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I adored Felix Ever After by Kacen Callender, and when I saw this upcoming release I was beyond excited and then I got accepted and my excitement continued throughout the entire book, I devoured it in one sitting!

“Please love me. Fuck that shit. I don’t need other people to love me when I already love me damn self”

I will not lie initially it took me a little while to get into the book, but after the first couple of chapters I was invested, and Lark & Kas had stolen my heart. The characters are all so well written and the themes and representation in this book are next level, the book does fantastic to highlight and tackle the fact that those who are white and CIS really do not understand their privilege, and the book makes a point of highlighting just how problematic people can be when they are not willing to take accountability and learn and change their behaviours when called out on their problematic comments/behaviours, and with the current way that particular “famous” people are behaving I feel that reading this book really can help identify that people are not trying to “cancel” others without first giving them the opportunity to accept their faults, educate themselves, adjust their behaviours accordingly and apologise.

This book felt completely realistic, especially the way that Lark was being targeted and attacked via the comments on their tweets, it honestly felt like those could have been copied and pasted from Twitter today. All of the characters were completely lovely and three dimensional, and it was very unique to read a story from the perspective of a main character who was a writer themselves, it felt very fourth wall to me, but also offered a lot of insight into the way that young writers are critiqued and criticized (I love the fact that Kacen included the difference between the two!) I also love the inclusion of the self-love throughout the book, especially with Kasim trying to encourage Lark to not care what others think and to develop their own self-esteem and love themselves. I will admit there were a couple of predictable moments in the book but that did not take away the impact this book has on its readers.

The representation is amazing, there are a number of characters that can be easily relatable, and its fantastic to see the increase in diverse reads, and even more so with own voices reads, Lark is a black, queer, non-binary and neurodivergent character who does not hide any of their flaws, you are able to see through their behaviours just how insecure they are but also just how much neurotypicals cannot fathom that their behaviours are a symptom of their ND. I also liked the introduction of a polyamorous relationship, that was something completely new to me, but I like the fact that this relationship and other relationship developments throughout the book did not take away from the other topics being covered.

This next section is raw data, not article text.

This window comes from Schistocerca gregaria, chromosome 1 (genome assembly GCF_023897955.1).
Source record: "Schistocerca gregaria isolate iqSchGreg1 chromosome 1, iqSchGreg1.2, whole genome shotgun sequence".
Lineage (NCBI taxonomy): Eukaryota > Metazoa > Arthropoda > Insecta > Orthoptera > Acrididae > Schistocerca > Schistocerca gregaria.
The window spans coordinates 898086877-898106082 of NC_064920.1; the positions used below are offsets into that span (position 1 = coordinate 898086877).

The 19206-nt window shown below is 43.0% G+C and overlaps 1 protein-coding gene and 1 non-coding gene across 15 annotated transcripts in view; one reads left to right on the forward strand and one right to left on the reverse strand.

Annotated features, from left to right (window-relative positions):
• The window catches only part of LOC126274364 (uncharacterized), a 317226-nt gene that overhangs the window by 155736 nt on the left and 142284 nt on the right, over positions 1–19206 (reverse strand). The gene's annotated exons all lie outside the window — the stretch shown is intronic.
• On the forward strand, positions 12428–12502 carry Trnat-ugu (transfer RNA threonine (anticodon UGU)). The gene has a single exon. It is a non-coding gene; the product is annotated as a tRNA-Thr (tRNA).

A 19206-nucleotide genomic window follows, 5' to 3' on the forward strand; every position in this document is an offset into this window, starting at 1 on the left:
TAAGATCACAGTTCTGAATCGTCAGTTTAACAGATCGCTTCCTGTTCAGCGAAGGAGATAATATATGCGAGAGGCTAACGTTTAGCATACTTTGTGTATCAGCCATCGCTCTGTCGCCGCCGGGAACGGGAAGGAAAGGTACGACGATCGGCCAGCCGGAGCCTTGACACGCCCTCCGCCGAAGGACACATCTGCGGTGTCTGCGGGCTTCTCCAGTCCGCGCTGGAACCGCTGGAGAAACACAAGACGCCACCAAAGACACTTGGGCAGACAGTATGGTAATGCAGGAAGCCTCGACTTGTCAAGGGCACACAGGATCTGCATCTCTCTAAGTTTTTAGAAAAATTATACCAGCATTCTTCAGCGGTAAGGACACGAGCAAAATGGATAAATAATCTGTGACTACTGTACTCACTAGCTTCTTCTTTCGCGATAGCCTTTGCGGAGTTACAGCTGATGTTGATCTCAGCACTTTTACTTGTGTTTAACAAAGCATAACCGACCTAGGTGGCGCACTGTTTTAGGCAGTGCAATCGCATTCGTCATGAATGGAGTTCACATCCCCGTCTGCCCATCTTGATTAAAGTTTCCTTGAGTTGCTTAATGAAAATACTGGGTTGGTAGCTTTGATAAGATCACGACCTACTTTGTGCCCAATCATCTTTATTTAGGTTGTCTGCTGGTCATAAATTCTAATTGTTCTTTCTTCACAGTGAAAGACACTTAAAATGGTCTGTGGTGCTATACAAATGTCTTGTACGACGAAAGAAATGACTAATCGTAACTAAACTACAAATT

I really like the little pop references mentioned throughout the book too (I noticed the Pokémon reference!) plus the commons writers class was a fantastic backdrop for all of the important discussions that the characters were having (although this could have been highlighted as more of a safe space for all of the characters, especially as there was an adult presence who could help navigate the conversation) the little snippets for each classmates novels (and the other characters critiques) was a great little touch, and really helped to add to the side characters developments. There was also Kacen’s advice at the end of the book, which was a lovely little addition to really help any new writers, or even those that may in a writer’s block!

All in all, it was an eye opening read for me that has left me questioning certain facts about myself, as some mentions in this book have made me question my own neurodiversity (I feel I relate a lot to the anxious avoidant and hypersensitivity to rejection) I would highly recommend this read to everyone, Kacen has done it again and I cannot wait for their next release!

TWs: Homophobia, Accountability, Bullying, Cyber Bullying, “Cancel Culture”, Racism, Transphobia, Polyamory, Profanity and Suicidal Thoughts


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[3.75 stars]

Lark & Kasim Start a Revolution is a book with a lot of heart and I know that it's going to be beloved by the people who need it most. It deals with *a lot*: racism, transphobia, police brutality, the pandemic and the detriments of spending too much time on social media at a young age. I did enjoy the book as a whole. The characters were occasionally annoying (but they are all between the ages of 16 and 17 so what else is there to expect?) but this didn't stop me from rooting for them!

The one thing I didn't really vibe with was Birdie, the protagonist of the novel that Lark (our main character) is writing. It's a nice idea, the thought of the characters that we create always being with us, but their presence wasn't really necessary and often took away the impact of the scene.